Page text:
More About Point Spread Functions
Astronomical observations are a funny thing. The image you get cannot be
any better than the instrument you are using, and
it cannot give you more information than the source itself contains.
Most lenses, including all telescopes, are not perfect optical systems. As
a result when light rays are passed through the telescope lens the
light undergoes a certain degree of degradation. This degradation of a
telescope is called its "point spread function" and it serves to limit,
in a sense, the information that can be gotten from a telescope. For
example, a telescope cannot resolve a point source, like a star. It is
too small, and the light that actually comes from a single point in
space gets blurred as it passes through the lens of the telescope.
The question is how can this
degradation be represented? Well suppose you have an exceedingly small
dot of light, a point, and project it through a lens. The image of this point
will not be the same as the original. The lens will introduce a small
amount of blur. The light from a distant star is just such a dot of light,
or "point source." You might think that such a source would appear as a
single point in an image, but because of a telescope's point spread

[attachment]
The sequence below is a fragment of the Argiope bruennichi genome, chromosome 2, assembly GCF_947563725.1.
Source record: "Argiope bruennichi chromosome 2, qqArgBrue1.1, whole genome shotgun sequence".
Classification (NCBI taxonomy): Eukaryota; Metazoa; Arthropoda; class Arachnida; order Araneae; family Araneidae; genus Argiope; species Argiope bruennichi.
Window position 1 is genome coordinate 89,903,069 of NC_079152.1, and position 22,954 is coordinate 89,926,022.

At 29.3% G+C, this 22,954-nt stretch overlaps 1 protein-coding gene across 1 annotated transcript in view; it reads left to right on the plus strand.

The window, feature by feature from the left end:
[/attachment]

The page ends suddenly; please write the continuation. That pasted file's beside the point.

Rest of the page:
function, the image will actually appear to be spread out over many
pixels. Different telescopes have different point spread functions, and
some have less light distortion. But all telescopes have this property.
ROSAT image of a point source
ASCA image of a point source
Shown here are images of point sources that illustrate the point spread
function for the ASCA and ROSAT X-ray telescopes. If these were
undistorted representations of the star, the stellar image would be smaller
than a single pixel of the telescope. Because of the telescope's point spread
function, however, the stars appear to be many pixels across, and have a
distinct shape. For most stars, because they are so very far away, the
point spread function dominates the image, and no characteristics of the
star itself can be seen (its shape, for example).
It is possible to remove the distortion caused by a telescope's point
spread function (this distortion affects all observations, not just point
sources). However, when the point spread function is eliminated, the
telescope is still limited by its resolution. Resolution is a telescope's
ability to resolve very small objects. For all but the very largest stars,
and all but the very most advanced telescopes, the resolution limitations
of the telescope mean that the star's angular size is smaller than one
pixel of the detector. The one pixel that covers the part of the sky where
the star is located will capture all of the star's light (once the effects
of the point spread function are removed). The star will appear to be
square, because the one pixel is square! All stars of all sizes (but
smaller than the telescope's resolution) and the same luminosity will
appear to be the same size!
Compare the images above (point source images from different telescopes)
to the image of Betelgeuse below. Betelgeuse is a nearby red giant star.
Because of its large radius and closeness to Earth, it is not a point
source. It is several pixels across in the image from the Hubble Space